As quickly as hopes for ISON’s display rose after an outburst on November 13, they started falling again this morning based on reports from the IRAM millimeter telescope in Spain. The telescope, which studies radio wavelengths, reported that several key emission lines in ISON’s spectra have faded 20-fold since the 21st. These spectra are a fingerprint for gases being released from inside ISON’s interior.
The finding suggests, at the very least, that gas production inside ISON has shut down again. Michal Drahus (Caltech/NRAO), who is involved with IRAM, concluded on Yahoo’s comets-ml: “This may indicate that the nucleus is now at best marginally active or that… it no longer exists.”
This is just the latest of several worrying developments to occur in the last few days. The ESO’s TRAPPIST observatory indicated a 3-fold decline in water production inside the comet starting on November 21st, while the CARA Project measured a rapid increase in dust production beginning a few days after the outburst began. Both are indications that ISON’s outburst were the result of the nucleus breaking up.
Also worrying are measurements of the comet’s position by Terry Lovejoy, an Australian amateur. He found the comet was persistently lagging behind its expected position due to large non-gravitational forces. These forces are usually the result of strong outgassing from the comet’s nucleus, and may be a sign that the outgassing observed in ISON’s outburst was explosive, possibly resulting in the breakup of the nucleus.
Before ISON started its outburst, it was close to its survival limit, an empirical formula developed by comet expert John Bortle. This formula relates the nucleus’s brightness to the distance at which comets have been known to break up. When ISON’s outburst began, it was close to its survival limit, another possible sign that the outburst was the result of a breakup.
However, there are a couple of alternative explanations. ISON’s spin axis is not known to any degree of certainty, while the outburst blocked any view of possible active areas on the nucleus’s surface. Since summer, astronomers had gotten glimpses of two active regions on the comet’s nucleus. Features seen in the comet’s coma during the outburst suggested that activity from these regions had ramped up. It is possible that the veins of ice that were feeding these regions have finally been exhausted.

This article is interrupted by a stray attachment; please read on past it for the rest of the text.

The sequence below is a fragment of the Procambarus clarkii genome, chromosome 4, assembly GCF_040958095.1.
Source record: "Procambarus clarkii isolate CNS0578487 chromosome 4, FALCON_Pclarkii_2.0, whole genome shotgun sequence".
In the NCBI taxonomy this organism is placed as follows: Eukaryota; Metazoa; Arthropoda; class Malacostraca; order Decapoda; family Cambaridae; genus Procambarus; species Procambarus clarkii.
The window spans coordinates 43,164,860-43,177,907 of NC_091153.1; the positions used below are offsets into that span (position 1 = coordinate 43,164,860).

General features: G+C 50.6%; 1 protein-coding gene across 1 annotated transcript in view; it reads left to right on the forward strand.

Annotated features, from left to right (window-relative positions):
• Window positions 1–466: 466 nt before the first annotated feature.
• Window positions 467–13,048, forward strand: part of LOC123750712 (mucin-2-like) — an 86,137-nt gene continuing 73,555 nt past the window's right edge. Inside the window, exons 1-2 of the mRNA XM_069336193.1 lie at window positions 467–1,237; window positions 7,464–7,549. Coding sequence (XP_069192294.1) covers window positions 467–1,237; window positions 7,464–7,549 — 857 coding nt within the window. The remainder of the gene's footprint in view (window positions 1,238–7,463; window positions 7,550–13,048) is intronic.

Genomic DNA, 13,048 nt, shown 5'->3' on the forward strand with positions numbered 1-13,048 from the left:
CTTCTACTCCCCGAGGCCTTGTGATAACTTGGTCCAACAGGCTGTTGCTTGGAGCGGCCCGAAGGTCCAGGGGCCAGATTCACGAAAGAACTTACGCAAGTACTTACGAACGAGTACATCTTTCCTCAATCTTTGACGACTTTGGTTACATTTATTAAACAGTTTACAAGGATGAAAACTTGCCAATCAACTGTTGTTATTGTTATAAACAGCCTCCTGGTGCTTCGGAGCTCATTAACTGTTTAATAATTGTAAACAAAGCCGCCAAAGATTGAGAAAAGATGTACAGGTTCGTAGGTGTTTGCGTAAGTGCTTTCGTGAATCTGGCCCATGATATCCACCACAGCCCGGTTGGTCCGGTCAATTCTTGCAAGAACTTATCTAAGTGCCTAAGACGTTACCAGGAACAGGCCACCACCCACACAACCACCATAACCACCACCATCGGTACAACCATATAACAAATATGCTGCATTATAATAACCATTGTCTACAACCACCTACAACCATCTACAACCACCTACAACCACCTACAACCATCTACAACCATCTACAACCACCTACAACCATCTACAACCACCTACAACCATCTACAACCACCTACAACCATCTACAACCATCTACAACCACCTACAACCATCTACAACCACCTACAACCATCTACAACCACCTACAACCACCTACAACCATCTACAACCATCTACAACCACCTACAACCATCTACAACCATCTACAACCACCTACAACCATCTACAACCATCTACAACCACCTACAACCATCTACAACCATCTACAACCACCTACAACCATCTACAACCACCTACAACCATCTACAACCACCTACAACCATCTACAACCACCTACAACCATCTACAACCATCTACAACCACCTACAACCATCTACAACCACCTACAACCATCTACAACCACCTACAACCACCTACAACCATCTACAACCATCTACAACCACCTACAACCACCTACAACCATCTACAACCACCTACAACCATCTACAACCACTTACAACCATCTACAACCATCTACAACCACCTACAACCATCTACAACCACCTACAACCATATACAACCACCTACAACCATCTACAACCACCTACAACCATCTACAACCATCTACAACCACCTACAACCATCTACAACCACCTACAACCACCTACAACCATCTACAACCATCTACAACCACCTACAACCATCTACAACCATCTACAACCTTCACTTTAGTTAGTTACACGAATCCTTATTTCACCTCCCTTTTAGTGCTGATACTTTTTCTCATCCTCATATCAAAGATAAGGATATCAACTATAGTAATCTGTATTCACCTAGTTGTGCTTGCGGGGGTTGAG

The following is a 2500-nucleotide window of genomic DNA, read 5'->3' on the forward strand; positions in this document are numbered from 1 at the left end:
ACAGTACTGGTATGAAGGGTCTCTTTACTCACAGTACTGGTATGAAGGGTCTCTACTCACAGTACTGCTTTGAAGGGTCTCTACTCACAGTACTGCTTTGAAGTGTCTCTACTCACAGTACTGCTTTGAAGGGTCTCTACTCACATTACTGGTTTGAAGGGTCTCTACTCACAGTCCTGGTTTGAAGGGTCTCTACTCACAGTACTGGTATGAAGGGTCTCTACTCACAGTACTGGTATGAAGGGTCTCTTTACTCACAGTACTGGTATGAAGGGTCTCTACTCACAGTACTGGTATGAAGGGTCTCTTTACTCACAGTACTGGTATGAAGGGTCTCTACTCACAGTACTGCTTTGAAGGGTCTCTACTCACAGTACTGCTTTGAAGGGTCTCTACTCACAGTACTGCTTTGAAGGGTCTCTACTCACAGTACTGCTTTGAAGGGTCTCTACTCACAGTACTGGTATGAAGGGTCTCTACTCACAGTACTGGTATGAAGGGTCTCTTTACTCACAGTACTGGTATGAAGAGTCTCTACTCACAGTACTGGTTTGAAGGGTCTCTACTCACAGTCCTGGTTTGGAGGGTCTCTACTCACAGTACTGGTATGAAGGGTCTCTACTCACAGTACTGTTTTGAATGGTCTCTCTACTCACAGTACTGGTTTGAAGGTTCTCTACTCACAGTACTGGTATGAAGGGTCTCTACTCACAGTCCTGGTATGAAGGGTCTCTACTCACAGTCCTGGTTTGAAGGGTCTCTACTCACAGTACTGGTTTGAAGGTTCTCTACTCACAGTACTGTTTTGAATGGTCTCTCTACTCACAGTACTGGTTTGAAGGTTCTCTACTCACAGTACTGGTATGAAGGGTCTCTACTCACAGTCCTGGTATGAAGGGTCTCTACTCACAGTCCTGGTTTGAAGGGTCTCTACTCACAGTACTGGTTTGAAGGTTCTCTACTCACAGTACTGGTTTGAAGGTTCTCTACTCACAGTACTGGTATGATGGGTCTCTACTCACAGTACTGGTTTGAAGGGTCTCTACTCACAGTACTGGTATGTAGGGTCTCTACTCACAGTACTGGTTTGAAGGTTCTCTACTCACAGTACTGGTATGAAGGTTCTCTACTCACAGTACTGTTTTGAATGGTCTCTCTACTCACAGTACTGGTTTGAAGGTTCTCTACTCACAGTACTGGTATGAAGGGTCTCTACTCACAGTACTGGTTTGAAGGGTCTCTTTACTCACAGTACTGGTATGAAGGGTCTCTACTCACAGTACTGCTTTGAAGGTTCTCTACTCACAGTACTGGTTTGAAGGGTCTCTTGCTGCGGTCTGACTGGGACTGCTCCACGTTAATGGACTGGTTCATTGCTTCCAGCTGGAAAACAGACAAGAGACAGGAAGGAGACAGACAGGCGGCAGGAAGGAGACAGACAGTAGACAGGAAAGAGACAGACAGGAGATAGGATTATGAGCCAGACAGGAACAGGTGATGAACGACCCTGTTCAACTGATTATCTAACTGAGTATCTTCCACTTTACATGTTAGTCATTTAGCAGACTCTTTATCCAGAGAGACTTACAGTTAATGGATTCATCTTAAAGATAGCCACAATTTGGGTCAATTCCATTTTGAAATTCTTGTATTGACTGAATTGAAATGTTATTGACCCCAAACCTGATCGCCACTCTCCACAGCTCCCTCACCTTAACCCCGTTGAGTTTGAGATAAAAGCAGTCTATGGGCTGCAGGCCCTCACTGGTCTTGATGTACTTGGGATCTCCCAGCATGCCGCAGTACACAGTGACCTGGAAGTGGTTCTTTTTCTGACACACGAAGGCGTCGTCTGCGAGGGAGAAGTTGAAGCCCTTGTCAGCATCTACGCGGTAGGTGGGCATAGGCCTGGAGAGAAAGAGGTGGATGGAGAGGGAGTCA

Another suggestion is that ISON’s spin axis was nearly parallel to its orbital direction, which means that only one side of the nucleus has been in sunlight since it was discovered. The outburst might have been started by a strong expulsion of gas that changed the comet’s spin axis. This change in spin axis would have turned the dark side of ISON’s nucleus sun-wards. The end result would be a sudden jump in gas production from ices that had burned off months ago on the permanently lit side. Supporting this explanation is that ISON’s brightness jumped twice – the first jump could be explained by the initial burst of activity comet’s rotation, while the second was fresh material being brought into play.
The spin axis suggestion could also account for the observed offset of the comet’s position. Nearly all of the activity on the comet would have taken place on the sun-facing side, meaning that the gas being expelled from the comet was being expelled sun-ward. This would have acted as a small, low-thrust rocket over months, changing the comet’s forward motion slightly but measurably.
Any number of explanations could be the correct one. What we do know is that the comet is doing something interesting and unexpected, another wild card to keep the experts stumped. ISON’s survival was never a sure thing, and it’s possible that the outburst was one last gasp for glory. We’ll have a better idea of what happened as it continues to approach the Sun.
Now that the comet is moving into the range of space-based solar observatories, the comet will be under near constant surveillance. While they won’t provide the same kind of data that Earth-based observatories did, they will give us a better understanding of the comet’s overall behavior from multiple angles. If ISON has indeed broken up, we will be able to tell by its behavior over the next three days.